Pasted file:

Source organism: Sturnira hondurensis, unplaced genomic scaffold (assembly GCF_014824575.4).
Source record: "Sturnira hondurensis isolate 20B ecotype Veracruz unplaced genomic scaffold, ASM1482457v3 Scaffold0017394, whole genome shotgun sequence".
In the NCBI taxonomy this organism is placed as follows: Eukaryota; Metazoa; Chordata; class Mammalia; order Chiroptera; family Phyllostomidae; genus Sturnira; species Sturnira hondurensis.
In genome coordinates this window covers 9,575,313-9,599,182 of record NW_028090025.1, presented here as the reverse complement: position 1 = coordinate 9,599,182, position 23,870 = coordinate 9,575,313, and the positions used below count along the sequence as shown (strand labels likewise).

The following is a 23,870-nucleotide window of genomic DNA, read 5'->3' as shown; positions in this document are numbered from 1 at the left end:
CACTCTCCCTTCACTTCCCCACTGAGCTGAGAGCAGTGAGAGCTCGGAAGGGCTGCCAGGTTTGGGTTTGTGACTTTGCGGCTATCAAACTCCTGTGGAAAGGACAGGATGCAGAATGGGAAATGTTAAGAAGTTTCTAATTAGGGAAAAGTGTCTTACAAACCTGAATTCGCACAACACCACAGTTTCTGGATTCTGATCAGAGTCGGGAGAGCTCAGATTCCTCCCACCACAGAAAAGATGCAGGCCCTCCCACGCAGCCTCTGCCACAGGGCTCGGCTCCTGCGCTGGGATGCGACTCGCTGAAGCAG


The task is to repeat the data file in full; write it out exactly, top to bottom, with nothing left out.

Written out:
Source organism: Sturnira hondurensis, unplaced genomic scaffold (assembly GCF_014824575.4).
Source record: "Sturnira hondurensis isolate 20B ecotype Veracruz unplaced genomic scaffold, ASM1482457v3 Scaffold0017394, whole genome shotgun sequence".
In the NCBI taxonomy this organism is placed as follows: Eukaryota; Metazoa; Chordata; class Mammalia; order Chiroptera; family Phyllostomidae; genus Sturnira; species Sturnira hondurensis.
In genome coordinates this window covers 9,575,313-9,599,182 of record NW_028090025.1, presented here as the reverse complement: position 1 = coordinate 9,599,182, position 23,870 = coordinate 9,575,313, and the positions used below count along the sequence as shown (strand labels likewise).

The following is a 23,870-nucleotide window of genomic DNA, read 5'->3' as shown; positions in this document are numbered from 1 at the left end:
CACTCTCCCTTCACTTCCCCACTGAGCTGAGAGCAGTGAGAGCTCGGAAGGGCTGCCAGGTTTGGGTTTGTGACTTTGCGGCTATCAAACTCCTGTGGAAAGGACAGGATGCAGAATGGGAAATGTTAAGAAGTTTCTAATTAGGGAAAAGTGTCTTACAAACCTGAATTCGCACAACACCACAGTTTCTGGATTCTGATCAGAGTCGGGAGAGCTCAGATTCCTCCCACCACAGAAAAGATGCAGGCCCTCCCACGCAGCCTCTGCCACAGGGCTCGGCTCCTGCGCTGGGATGCGACTCGCTGAAGCAG